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Legendary singer-songwriter Judy Collins received the 2016 McLean Award before more than 400 members of the McLean community at the hospital’s Annual Dinner on June 7, 2016. McLean President and Psychiatrist in Chief Scott L. Rauch, MD, introduced Ms. Collins, referring to her as an “absolute cultural icon whose soaring vocals exemplified the sounds of the folk revolution of the 1960s and 70s.”
As she took the stage, Ms. Collins delighted the audience with an a cappella verse of her Grammy award-winning song “Both Sides Now,” eliciting an exuberant standing ovation. “There certainly have been both sides to my life,” she remarked.
Collins’ father battled alcoholism until his death and she told the audience that, as a teenager, she knew she suffered from the same disease. Struggling with depression as well as addiction since adolescence, Collins spoke of her suicide attempt at age 14 and her subsequent battle with an eating disorder. She described how she learned to mask addiction and skillfully manage a successful career for many years before realizing that she needed help.
With humility and candor she also shared her greatest tragedy, the loss of her son Clark, who took his own life after a lengthy battle with heroin addiction. “The ongoing recovery from this loss has been the greatest series of lessons in my life,” Collins said.
Collins’ comments were peppered with laughter and music as she broke into song numerous times to illustrate particular points. She emphasized that music, humor, exercise, meditation, and a vast support system were the tools that have helped her recover and maintain her stability. In her recovery, she has become an ardent advocate for suicide prevention, mental health awareness, and stigma reduction.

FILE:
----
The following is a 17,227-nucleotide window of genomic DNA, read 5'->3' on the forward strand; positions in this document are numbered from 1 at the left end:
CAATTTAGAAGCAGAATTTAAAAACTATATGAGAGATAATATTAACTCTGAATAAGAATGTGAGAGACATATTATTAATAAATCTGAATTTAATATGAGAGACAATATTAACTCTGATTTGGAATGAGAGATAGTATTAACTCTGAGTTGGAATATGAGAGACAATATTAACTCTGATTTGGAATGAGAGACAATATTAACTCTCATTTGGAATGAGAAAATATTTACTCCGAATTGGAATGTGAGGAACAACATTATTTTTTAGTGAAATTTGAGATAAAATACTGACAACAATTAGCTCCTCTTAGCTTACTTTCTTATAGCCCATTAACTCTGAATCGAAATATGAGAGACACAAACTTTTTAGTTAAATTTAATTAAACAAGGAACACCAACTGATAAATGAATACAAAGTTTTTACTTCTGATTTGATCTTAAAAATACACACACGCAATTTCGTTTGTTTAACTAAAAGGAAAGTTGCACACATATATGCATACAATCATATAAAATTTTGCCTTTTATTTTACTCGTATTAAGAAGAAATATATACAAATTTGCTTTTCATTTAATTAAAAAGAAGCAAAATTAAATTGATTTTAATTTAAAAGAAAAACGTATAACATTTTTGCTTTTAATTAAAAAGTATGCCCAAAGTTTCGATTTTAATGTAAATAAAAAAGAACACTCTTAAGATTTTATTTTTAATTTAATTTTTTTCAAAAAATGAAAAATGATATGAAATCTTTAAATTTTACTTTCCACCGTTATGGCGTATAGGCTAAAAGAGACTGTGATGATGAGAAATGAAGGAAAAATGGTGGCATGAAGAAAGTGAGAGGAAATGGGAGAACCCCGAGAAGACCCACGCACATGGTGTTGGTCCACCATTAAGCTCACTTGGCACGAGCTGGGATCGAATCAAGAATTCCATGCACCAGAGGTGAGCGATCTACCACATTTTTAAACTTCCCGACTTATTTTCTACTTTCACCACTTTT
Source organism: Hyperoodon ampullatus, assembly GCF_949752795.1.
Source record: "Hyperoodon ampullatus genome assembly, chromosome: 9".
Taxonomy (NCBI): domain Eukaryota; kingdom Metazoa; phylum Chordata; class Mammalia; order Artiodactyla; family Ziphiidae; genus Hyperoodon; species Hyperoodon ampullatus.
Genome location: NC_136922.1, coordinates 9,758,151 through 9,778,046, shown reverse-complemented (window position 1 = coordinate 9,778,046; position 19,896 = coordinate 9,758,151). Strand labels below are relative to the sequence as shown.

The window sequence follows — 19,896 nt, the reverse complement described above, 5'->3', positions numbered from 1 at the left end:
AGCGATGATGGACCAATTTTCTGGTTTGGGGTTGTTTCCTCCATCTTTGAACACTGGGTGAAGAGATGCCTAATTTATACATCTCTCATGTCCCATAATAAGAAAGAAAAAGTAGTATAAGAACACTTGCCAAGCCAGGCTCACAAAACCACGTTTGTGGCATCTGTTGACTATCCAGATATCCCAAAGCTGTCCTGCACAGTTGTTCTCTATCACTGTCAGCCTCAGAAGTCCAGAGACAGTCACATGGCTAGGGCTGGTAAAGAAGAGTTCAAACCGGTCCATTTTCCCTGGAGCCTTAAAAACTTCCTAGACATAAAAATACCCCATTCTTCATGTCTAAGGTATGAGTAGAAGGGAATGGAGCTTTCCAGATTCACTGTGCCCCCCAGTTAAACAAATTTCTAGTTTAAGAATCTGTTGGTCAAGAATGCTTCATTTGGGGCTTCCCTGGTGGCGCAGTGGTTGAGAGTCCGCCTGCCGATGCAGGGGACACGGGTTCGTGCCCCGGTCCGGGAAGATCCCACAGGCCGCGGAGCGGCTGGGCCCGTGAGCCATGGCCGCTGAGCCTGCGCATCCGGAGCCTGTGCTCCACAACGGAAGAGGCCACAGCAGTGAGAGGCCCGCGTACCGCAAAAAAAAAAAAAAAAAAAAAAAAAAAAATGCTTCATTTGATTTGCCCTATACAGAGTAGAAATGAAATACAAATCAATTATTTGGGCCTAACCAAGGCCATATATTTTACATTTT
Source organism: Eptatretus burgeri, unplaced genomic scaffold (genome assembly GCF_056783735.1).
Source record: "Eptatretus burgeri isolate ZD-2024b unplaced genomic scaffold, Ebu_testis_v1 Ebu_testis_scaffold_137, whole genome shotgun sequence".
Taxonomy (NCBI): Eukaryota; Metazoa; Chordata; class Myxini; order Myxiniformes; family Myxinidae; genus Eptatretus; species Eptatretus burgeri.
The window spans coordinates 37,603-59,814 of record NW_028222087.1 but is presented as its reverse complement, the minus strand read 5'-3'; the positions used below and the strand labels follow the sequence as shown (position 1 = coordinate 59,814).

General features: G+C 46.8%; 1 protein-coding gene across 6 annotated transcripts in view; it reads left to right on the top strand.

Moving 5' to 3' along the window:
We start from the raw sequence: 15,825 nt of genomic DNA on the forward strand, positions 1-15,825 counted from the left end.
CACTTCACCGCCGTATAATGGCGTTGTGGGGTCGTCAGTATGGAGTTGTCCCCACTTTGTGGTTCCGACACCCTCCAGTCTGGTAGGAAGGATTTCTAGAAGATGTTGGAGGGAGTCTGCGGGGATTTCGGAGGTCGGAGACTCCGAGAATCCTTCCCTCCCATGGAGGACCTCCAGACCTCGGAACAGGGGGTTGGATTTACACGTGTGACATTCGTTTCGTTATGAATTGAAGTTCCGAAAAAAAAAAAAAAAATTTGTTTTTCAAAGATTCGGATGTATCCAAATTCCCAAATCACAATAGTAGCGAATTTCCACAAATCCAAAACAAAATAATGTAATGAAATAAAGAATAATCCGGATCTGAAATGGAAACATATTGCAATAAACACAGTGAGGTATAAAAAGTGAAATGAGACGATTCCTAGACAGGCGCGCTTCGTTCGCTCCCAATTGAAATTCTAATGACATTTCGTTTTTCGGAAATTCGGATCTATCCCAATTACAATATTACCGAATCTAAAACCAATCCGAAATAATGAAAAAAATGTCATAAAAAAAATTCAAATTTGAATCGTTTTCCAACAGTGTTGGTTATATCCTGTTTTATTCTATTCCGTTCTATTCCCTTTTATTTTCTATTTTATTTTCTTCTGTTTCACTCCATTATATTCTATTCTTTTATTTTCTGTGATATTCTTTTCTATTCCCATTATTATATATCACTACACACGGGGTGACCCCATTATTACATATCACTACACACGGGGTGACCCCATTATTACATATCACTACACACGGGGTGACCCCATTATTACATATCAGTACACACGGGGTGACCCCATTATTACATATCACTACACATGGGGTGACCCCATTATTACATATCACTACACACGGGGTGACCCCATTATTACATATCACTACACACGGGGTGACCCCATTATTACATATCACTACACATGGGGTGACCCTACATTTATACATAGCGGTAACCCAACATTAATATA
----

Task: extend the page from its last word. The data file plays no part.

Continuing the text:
Collins also referenced the extraordinary help she received along the way. She saluted nurses in particular, remembering how her recovery truly began when a nurse suggested that she “let us drive now.” On April 20, 2016, Collins celebrated 38 years of sobriety.
Commending McLean for working to break down the taboos and stigma associated with mental illness, Collins reminded the audience that mental illness “doesn’t just affect the patients, it affects their families and their communities’ perception of [them]. I am both honored and touched to be welcomed into a community that is making such a positive difference for people with mental illness.”
In a particularly moving finish to her remarks Collins invited the audience to join her in singing “Amazing Grace”—and they did, with gusto.
McLean Board Chair David S. Barlow joined Collins on stage to present her with the McLean award calling her address, “raw, hopeful, honest, and healing.”